If you arrive in the metropolis of Atlanta like I did with no support system to help you get a place to live, get your paper work straightened out, the first few weeks could be pretty daunting. As promised in my previous blog, I would like to share some tips and tricks to help you settle in to your new home with a little more ease.
Step 1: One of the first things that you should do before you even plan to cross the Atlantic is to immerse yourself into information about the city you are going to. Have an idea on where you want to live and use some metrics to determine your location such as:
- – Do I want to drive to work?
Atlanta has the third worst traffic in the US and if you can avoid it, you are saving 3 hours of commuting every single day. Read up on the area that you will be working at; look up properties in the proximity of your work.
- – Am I open to taking MARTA (Metropolitan Atlanta Rapid Transit Authority) if that is possible?
People from Europe are very comfortable with public transport as opposed to most Americans outside of certain cities. Inside the perimeter of Atlanta, I personally take Marta everywhere as it is cheaper and you avoid the frustration you feel waiting in traffic for hours. The only time it might be a little uncomfortable is when it gets blazing hot in summer and then you might want to switch to a car. That being said, the network of trains are pretty limited, however, the city of Atlanta is building a tram network within the city centre. There is a social stigma among people who commute with Marta that it is for the economically challenged, which I personally think is a cultural prejudice. Go to www.marta.com to see the complete list of connections you can take.
- – Can I open a bank account before I arrive in the US?
No, this is not possible prior to arriving in the US and you must be in possession of a Social Security Number to be even considered to get a bank account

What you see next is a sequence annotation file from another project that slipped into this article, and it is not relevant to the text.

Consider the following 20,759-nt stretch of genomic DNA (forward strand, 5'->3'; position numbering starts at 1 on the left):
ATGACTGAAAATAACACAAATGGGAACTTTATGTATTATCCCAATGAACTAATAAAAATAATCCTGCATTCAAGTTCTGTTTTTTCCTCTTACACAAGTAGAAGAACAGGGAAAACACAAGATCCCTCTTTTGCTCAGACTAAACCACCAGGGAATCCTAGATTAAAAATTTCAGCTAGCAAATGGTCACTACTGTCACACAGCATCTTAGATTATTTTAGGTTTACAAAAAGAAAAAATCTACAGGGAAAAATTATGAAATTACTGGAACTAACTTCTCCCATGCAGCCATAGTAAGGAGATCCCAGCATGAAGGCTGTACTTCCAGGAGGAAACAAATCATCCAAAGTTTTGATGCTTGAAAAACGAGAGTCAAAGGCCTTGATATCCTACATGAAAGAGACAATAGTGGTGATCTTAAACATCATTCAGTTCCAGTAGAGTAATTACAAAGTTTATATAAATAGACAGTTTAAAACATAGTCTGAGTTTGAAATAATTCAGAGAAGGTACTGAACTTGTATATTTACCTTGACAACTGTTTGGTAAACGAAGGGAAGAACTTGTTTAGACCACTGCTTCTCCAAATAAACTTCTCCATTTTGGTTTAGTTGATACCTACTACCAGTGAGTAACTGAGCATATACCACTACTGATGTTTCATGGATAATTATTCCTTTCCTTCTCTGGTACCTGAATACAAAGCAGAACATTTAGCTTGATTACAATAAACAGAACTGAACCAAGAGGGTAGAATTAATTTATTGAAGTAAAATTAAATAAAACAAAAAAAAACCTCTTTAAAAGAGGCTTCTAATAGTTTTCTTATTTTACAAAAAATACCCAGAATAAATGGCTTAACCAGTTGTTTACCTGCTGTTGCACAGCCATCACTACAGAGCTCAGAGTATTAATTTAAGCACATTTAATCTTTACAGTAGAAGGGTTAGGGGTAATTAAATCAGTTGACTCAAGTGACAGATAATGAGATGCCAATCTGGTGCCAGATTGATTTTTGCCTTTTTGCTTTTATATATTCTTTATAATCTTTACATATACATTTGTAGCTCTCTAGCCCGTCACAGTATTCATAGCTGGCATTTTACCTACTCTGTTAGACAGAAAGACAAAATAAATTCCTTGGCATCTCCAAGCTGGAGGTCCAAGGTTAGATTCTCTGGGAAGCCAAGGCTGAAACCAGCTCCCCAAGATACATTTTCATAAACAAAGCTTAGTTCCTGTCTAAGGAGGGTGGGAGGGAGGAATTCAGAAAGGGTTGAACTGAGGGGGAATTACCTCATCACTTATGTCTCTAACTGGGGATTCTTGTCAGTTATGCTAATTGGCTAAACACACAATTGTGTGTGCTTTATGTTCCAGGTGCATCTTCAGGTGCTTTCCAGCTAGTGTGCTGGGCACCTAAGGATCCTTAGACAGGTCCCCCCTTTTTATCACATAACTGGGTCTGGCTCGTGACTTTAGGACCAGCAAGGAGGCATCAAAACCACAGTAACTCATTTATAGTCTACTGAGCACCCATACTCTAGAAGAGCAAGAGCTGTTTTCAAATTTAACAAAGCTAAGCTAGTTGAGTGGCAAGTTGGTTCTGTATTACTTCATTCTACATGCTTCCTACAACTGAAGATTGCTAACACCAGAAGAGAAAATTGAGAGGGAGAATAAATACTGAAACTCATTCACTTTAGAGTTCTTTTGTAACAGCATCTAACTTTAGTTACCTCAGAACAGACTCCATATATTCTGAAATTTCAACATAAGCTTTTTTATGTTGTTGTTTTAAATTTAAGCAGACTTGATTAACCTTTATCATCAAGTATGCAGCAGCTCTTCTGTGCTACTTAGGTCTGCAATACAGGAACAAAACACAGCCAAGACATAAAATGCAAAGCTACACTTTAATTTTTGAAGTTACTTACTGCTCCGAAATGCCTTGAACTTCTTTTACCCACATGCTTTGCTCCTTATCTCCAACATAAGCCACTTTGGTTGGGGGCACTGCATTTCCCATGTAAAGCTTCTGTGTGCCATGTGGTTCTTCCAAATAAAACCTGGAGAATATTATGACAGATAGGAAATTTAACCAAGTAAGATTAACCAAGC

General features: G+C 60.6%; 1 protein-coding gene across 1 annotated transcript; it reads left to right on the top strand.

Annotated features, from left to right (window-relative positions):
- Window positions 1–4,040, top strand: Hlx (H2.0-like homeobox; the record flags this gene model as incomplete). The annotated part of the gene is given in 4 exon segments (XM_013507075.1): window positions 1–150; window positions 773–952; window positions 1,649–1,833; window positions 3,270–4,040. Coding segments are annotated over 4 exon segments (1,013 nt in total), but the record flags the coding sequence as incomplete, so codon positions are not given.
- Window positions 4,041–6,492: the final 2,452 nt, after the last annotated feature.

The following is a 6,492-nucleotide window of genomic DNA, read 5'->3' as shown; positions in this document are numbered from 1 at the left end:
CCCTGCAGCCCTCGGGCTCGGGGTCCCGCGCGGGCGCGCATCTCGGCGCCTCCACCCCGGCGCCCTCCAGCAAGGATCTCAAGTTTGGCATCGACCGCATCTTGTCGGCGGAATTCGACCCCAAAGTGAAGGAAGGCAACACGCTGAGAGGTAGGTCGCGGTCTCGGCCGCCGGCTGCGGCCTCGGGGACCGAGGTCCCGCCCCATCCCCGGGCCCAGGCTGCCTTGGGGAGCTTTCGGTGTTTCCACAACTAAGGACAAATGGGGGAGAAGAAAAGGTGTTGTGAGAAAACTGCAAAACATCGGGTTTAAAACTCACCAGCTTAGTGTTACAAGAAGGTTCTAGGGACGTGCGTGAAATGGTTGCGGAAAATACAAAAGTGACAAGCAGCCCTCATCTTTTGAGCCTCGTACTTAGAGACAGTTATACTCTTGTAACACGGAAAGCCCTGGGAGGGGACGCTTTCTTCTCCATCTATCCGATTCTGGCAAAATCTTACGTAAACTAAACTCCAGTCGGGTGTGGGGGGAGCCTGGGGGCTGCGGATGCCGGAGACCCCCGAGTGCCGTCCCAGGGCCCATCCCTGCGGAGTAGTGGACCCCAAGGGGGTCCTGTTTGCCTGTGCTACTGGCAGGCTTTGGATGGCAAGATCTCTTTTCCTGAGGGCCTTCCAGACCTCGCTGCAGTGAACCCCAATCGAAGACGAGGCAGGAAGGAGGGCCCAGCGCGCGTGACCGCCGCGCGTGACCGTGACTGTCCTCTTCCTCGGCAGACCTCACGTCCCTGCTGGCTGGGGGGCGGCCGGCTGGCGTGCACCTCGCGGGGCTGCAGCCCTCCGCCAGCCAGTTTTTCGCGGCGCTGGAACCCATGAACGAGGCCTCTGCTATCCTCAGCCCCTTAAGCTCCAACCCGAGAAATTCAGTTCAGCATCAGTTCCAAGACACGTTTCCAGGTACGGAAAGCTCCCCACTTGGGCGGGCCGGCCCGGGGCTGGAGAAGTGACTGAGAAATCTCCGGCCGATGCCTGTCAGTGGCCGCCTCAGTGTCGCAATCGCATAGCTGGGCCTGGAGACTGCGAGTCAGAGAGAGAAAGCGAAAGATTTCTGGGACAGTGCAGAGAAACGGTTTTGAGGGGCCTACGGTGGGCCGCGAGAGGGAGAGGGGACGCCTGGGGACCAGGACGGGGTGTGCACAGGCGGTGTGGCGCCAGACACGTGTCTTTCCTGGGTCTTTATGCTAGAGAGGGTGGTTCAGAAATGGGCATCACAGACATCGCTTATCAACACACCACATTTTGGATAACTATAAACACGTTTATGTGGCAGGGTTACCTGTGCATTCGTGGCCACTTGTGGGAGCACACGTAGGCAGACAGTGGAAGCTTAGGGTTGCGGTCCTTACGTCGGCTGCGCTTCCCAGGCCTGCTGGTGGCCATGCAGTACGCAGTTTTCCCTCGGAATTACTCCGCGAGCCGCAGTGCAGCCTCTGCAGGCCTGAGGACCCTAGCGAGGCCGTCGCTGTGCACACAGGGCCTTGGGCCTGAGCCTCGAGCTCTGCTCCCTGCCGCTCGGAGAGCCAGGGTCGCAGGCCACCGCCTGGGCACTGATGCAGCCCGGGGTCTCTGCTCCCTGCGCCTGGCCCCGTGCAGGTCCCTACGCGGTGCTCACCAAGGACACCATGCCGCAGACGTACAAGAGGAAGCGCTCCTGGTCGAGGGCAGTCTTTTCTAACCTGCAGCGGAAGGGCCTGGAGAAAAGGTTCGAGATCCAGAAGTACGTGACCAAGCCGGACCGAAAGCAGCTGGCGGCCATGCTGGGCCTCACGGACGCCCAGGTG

- – How do I get my Social Security Number?
Visit the above stated website and my suggestion is that you go there bright and early; you will go through security check like you do at an airport and you will take a number and wait your turn. Make sure that you take your passport, a copy of a lease agreement, print out your I-94 card (without this, you will be turned away). Once you get your turn (which can take about 2 hours if you are lucky) it literally takes 5 minutes for them to make copies of your documents and enter your details in their system and they will give you a copy of confirmation that you have applied and will be told that you will receive your card in original in a week or 10 days.
- – How do I get my local driver’s license?
Firstly getting your driver’s license would take you a while. If you have a foreign driver’s license, you can walk into the nearest DMV close to your permanent home in Georgia with supporting documents and they will take care of the switch of your foreign license to a Georgia licence (you need your SSN for this as well). If you need a brand new license, you would need to take a two part test, one with the rules of the road (which is the theoretical test) and a road test. You have two options to take your road test:
- – Walk-in- tests: Go to your nearest DMW as early as you can, some people wait outside the doors as early as 6am. This is a gamble as they will only take the first 5 people in line and sometimes, they will turn you away with no explanations at all. The word that comes to mind here is ‘chance’.
- – Make an appointment: You can call the DMV’s number and make an appointment to take your road test (more reliable option); the downside of this is you may have to wait for a month or two to obtain your appointment.
Visit: http://www.dds.ga.gov for all information on obtaining your driver’s license.
In my next article, I will walk you through each item on this list and share some of my tips and tricks.
Happy researching till the next time!